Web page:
Risk and return strategies
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Portfolio management is principally about risk and return strategies.
Portfolio management is principally about risk and return strategies. Portfolio management is concerned with the construction and management of investment assets. There are two principal school of portfolio management: passive and active. A passive and active term refers to the method by which the assets are selected for inclusion into the portfolio. A passive portfolio includes the market portfolio; consist of shares in all companies quoted on the stock exchange, or a selection of group of stock e.g. all technology stocks. Passive portfolio therefore does not make any attempt to research each stock and decide if it should be included or excluded from the portfolio. There is no technical or fundamental analysis carried out in order to beat the market portfolio. Passive equity portfolio management is all about long-term buy and hold strategy, usually tracking an index over time. This is designed to match the market portfolio performance.
Active portfolio management on the other hand uses research, analysis (both fundamental and technical), economic factors and also an element of subjective judgement in selecting stock into the portfolio. It is believed that the stocks are undervalued and will out perform the market portfolio in the future.
The planning stage of portfolio management involves a written investment policy statement. A clearly defined investment policy that includes the preferred management technique, hence, active or passive indexed portfolio management. It also outlines the portfolio goals; level of returns and defined risk tolerances for the portfolio. The planning also involves rebalancing strategies and means of effective internal and external communication of those goals.
Aside from inside knowledge asset selection advice is based on two principal types of investment analysis: technical analysis and fundamental analysis. Technical analysis is based on studying past trends in share prices in the belief that patterns can be discerned in their movements which can be used to predict future movements. This uses graphs of historical share price variations and it is often referred to as “chartists” analysis.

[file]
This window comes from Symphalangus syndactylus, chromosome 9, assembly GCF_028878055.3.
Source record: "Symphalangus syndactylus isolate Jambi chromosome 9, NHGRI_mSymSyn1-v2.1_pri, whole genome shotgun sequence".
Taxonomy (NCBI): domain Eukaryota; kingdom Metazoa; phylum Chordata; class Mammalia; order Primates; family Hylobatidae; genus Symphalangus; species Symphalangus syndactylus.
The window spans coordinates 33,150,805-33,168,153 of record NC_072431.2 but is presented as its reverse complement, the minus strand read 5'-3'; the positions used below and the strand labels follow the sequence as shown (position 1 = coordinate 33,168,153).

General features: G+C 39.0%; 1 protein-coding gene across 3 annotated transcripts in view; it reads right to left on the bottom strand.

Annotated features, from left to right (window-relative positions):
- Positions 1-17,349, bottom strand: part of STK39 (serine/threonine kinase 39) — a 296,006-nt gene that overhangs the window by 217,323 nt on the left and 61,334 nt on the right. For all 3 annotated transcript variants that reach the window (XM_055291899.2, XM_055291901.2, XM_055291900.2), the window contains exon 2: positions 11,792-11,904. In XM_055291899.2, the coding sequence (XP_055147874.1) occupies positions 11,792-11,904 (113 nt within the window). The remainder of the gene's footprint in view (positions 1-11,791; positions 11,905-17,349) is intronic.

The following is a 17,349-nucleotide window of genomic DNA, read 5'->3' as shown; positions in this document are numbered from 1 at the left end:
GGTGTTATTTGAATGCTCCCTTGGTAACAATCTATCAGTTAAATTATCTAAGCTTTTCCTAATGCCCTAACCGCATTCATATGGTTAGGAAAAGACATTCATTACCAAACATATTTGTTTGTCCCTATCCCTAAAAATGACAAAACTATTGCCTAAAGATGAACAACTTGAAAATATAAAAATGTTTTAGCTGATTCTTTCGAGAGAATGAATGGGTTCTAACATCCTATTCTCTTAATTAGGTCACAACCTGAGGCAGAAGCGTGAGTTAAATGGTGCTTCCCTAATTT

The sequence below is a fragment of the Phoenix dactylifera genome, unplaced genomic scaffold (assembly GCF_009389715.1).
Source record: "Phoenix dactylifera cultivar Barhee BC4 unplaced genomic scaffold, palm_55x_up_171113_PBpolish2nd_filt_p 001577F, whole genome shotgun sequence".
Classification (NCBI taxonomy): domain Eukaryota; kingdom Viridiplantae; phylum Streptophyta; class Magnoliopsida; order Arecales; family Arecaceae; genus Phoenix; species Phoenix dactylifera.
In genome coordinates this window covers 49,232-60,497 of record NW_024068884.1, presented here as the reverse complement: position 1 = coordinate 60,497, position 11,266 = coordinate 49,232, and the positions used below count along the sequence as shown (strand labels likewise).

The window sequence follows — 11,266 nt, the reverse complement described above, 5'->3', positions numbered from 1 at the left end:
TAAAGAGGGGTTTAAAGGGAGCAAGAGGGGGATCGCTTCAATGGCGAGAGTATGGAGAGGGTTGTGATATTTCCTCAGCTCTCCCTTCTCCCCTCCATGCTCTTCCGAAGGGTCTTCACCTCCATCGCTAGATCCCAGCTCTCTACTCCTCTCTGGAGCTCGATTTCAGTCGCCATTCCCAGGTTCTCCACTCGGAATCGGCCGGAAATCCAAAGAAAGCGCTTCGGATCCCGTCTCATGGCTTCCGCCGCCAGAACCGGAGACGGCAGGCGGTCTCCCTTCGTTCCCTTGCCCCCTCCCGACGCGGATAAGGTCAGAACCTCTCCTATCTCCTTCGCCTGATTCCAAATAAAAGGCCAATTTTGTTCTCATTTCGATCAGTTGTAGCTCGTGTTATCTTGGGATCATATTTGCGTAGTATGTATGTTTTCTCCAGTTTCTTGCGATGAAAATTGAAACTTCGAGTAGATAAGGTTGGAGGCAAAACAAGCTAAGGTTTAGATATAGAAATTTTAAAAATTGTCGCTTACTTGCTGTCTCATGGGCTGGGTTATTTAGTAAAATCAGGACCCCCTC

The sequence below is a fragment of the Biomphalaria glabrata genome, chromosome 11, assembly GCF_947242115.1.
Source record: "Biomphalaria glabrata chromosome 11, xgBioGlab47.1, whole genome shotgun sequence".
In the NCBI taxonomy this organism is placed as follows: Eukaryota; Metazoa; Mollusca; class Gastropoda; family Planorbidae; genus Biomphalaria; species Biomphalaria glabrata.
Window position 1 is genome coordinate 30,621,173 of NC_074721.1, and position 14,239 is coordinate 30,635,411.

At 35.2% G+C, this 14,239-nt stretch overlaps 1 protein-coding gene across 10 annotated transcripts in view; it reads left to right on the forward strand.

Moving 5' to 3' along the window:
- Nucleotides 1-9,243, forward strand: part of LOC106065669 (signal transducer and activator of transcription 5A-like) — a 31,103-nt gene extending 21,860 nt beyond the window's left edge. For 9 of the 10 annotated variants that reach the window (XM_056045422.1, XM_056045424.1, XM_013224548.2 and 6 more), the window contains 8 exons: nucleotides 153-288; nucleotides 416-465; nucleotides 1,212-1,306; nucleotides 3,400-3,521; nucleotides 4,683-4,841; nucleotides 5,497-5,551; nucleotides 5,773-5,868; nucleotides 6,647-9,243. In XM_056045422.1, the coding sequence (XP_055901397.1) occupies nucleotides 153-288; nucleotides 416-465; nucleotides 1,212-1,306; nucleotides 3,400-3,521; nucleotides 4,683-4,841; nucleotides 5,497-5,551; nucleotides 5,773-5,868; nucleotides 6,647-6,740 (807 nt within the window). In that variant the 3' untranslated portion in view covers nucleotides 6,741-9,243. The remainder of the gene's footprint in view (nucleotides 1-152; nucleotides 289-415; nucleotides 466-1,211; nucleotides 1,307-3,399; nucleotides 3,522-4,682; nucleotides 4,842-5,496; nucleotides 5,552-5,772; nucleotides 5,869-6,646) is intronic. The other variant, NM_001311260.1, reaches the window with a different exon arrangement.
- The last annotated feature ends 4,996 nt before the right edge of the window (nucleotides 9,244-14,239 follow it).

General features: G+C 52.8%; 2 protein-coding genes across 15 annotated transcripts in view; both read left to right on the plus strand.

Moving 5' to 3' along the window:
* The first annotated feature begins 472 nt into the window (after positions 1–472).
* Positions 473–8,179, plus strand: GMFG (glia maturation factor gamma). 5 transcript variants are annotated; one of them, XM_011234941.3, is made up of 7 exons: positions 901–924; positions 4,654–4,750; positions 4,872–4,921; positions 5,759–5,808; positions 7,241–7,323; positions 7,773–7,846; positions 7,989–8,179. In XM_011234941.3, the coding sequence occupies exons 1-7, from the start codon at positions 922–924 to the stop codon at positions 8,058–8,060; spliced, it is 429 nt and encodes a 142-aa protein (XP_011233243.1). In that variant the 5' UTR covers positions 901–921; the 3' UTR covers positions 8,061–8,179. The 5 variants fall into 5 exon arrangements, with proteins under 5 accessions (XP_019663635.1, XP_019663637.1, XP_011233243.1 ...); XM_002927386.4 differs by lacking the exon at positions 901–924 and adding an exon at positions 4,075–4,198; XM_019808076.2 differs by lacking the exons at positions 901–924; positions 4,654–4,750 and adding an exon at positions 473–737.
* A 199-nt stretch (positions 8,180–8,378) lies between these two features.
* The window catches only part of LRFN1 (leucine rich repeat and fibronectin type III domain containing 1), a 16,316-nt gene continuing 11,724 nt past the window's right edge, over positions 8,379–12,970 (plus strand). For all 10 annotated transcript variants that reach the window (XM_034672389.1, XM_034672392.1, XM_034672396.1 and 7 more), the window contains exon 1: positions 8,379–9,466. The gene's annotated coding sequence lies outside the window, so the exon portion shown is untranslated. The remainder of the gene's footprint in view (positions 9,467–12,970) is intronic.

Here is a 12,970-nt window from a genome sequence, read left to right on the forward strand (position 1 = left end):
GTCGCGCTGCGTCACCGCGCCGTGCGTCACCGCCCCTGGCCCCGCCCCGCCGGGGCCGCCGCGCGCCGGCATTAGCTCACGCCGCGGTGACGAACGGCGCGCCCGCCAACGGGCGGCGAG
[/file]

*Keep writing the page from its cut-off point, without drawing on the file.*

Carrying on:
Fundamental analysis concentrates on the study of the underlying position of the company. Such details as its strengths and weaknesses and future opportunities and threats, also uses ratio analysis in evaluating a particular stock.
Asset Selection and Combination
Stock selection as part of Active portfolio management has very limited impact on the return investors earn, as a result of stock markets being efficient. The efficient markets hypothesis (EMH) holds that a stock market is efficient if the market price of a company’s share quickly and correctly reflects all relevant information as it becomes available (Lumby, S., Jones, C., (2004)). In asset selection and combination we need to remember that investors are risk-adverse and select their portfolios by the mean/variance criteria (i.e. they are markowitz efficient investors). However, asset combination does result in an increase portfolio returns as a result of how the investment are combined and allocated within the available asset classes. The combination of stocks vs. bonds vs. cash, large companies very smaller ones, UK companies vs. overseas stocks and value companies vs. growth companies.
Evaluation of Performance
Portfolio performance evaluation involves return measurement (weight average return) over several periods. Performance measures such as market timing and security analysis. Style analysis is used to describe a portfolio by evaluating how its returns act, rather than by using a simplistic concept of what the portfolio included. Its objective is also to provide a superior mean of performance measurement for stocks and also the skills of the fund manager. Style analysis uses an asset class factor model:
Ri = bi1Fi1+bi2Fi2+ … + binFin+ei
Where Fi1 … Fin are return factors and bi1 … bni are sensitivities to the factors.
All factors are return factors to the portfolio. The factors used in the portfolio are stock index, bonds, value stock, growth stock etc. There are many ways to evaluate the performance of a portfolio, style analysis is one of the newest techniques and it allows us to explain how portfolio returns behave. It is also a useful mean of stock selection for the portfolio.
Rebalancing the portfolio is critical for the financial future. Rebalancing involves buying low and selling high. This process ensures that the portfolio is in line with the initial portfolio asset allocation plan. As the economic conditions change some assets within the portfolio will appreciate faster then others and their weighting within the portfolio will change from the initial allocation plan. This will result in an out of balance portfolio and will need rebalancing by selling high performing stock and buying low performing ones.